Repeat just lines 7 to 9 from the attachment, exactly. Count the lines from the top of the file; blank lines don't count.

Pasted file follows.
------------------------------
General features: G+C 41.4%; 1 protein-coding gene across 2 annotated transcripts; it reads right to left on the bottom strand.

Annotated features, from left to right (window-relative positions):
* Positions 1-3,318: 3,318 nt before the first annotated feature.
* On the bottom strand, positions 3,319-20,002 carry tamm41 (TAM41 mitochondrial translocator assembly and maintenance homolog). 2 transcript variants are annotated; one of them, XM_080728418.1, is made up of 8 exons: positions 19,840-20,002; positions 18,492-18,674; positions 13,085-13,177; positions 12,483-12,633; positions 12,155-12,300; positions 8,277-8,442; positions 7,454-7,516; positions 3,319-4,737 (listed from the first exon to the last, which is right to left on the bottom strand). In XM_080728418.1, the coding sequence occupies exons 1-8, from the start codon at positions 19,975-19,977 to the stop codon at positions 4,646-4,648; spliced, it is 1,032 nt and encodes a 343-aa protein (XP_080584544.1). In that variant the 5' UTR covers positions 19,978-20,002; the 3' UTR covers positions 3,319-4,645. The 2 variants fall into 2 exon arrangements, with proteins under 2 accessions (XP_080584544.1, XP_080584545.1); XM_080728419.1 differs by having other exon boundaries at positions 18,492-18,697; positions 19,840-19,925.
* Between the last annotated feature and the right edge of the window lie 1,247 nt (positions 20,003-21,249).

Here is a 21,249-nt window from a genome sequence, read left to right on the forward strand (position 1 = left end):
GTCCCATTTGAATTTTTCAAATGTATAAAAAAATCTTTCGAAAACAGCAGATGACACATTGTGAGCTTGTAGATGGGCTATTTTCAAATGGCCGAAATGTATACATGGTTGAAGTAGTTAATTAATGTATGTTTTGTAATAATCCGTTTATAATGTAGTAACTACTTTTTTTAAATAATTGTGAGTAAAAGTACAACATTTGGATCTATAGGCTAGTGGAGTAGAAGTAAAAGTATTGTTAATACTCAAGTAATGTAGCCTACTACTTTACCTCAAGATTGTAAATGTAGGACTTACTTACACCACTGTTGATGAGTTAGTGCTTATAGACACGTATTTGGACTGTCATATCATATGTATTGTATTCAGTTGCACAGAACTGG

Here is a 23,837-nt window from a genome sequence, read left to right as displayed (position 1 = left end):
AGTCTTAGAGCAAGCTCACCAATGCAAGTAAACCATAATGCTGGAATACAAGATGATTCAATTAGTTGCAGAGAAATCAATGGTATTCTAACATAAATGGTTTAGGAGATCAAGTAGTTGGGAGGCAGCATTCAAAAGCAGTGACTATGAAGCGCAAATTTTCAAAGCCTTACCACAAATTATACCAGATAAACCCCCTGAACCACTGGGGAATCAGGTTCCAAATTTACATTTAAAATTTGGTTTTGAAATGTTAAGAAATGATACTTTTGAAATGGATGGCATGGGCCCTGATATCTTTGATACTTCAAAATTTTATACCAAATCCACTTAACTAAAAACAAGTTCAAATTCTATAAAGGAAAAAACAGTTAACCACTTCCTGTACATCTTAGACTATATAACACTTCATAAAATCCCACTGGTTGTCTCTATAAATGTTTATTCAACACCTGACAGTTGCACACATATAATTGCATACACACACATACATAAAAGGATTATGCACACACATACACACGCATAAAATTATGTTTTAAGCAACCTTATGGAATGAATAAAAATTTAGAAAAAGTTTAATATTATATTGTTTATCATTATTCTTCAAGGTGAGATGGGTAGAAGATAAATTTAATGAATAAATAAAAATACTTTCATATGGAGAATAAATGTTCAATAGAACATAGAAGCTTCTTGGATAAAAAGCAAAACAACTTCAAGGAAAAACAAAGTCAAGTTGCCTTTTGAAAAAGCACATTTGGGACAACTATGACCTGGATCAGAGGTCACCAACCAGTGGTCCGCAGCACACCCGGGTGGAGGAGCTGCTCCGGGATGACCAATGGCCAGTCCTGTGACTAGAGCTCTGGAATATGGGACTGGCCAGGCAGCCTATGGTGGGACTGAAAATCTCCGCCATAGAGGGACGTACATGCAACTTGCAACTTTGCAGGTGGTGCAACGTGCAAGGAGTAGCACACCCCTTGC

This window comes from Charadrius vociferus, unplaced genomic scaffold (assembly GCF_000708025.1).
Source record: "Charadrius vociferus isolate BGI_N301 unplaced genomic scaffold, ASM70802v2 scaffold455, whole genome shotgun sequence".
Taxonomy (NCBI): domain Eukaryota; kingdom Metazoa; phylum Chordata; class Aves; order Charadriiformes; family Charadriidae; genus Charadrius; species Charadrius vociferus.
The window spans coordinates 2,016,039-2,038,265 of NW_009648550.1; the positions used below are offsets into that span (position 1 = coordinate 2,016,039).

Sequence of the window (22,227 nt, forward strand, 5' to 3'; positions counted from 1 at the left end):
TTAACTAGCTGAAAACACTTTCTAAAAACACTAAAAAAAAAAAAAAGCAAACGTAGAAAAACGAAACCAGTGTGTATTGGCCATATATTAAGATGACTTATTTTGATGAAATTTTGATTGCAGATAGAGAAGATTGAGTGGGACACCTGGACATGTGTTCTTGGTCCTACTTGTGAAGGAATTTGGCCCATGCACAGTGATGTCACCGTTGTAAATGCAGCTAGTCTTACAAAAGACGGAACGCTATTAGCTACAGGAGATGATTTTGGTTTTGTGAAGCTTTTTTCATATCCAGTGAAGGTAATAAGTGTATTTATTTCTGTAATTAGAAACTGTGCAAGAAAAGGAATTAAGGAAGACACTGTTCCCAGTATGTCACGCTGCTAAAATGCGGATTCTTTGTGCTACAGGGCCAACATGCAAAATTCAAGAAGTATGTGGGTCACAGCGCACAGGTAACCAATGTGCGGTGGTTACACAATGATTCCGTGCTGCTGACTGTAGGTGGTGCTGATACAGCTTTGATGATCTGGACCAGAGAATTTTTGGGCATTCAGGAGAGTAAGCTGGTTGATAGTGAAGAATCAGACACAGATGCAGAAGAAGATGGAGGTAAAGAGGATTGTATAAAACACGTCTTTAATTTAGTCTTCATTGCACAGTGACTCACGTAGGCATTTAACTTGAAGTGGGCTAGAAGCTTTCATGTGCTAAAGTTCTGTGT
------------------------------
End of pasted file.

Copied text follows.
GTCCCATTTGAATTTTTCAAATGTATAAAAAAATCTTTCGAAAACAGCAGATGACACATTGTGAGCTTGTAGATGGGCTATTTTCAAATGGCCGAAATGTATACATGGTTGAAGTAGTTAATTAATGTATGTTTTGTAATAATCCGTTTATAATGTAGTAACTACTTTTTTTAAATAATTGTGAGTAAAAGTACAACATTTGGATCTATAGGCTAGTGGAGTAGAAGTAAAAGTATTGTTAATACTCAAGTAATGTAGCCTACTACTTTACCTCAAGATTGTAAATGTAGGACTTACTTACACCACTGTTGATGAGTTAGTGCTTATAGACACGTATTTGGACTGTCATATCATATGTATTGTATTCAGTTGCACAGAACTGG

Here is a 23,837-nt window from a genome sequence, read left to right as displayed (position 1 = left end):
AGTCTTAGAGCAAGCTCACCAATGCAAGTAAACCATAATGCTGGAATACAAGATGATTCAATTAGTTGCAGAGAAATCAATGGTATTCTAACATAAATGGTTTAGGAGATCAAGTAGTTGGGAGGCAGCATTCAAAAGCAGTGACTATGAAGCGCAAATTTTCAAAGCCTTACCACAAATTATACCAGATAAACCCCCTGAACCACTGGGGAATCAGGTTCCAAATTTACATTTAAAATTTGGTTTTGAAATGTTAAGAAATGATACTTTTGAAATGGATGGCATGGGCCCTGATATCTTTGATACTTCAAAATTTTATACCAAATCCACTTAACTAAAAACAAGTTCAAATTCTATAAAGGAAAAAACAGTTAACCACTTCCTGTACATCTTAGACTATATAACACTTCATAAAATCCCACTGGTTGTCTCTATAAATGTTTATTCAACACCTGACAGTTGCACACATATAATTGCATACACACACATACATAAAAGGATTATGCACACACATACACACGCATAAAATTATGTTTTAAGCAACCTTATGGAATGAATAAAAATTTAGAAAAAGTTTAATATTATATTGTTTATCATTATTCTTCAAGGTGAGATGGGTAGAAGATAAATTTAATGAATAAATAAAAATACTTTCATATGGAGAATAAATGTTCAATAGAACATAGAAGCTTCTTGGATAAAAAGCAAAACAACTTCAAGGAAAAACAAAGTCAAGTTGCCTTTTGAAAAAGCACATTTGGGACAACTATGACCTGGATCAGAGGTCACCAACCAGTGGTCCGCAGCACACCCGGGTGGAGGAGCTGCTCCGGGATGACCAATGGCCAGTCCTGTGACTAGAGCTCTGGAATATGGGACTGGCCAGGCAGCCTATGGTGGGACTGAAAATCTCCGCCATAGAGGGACGTACATGCAACTTGCAACTTTGCAGGTGGTGCAACGTGCAAGGAGTAGCACACCCCTTGC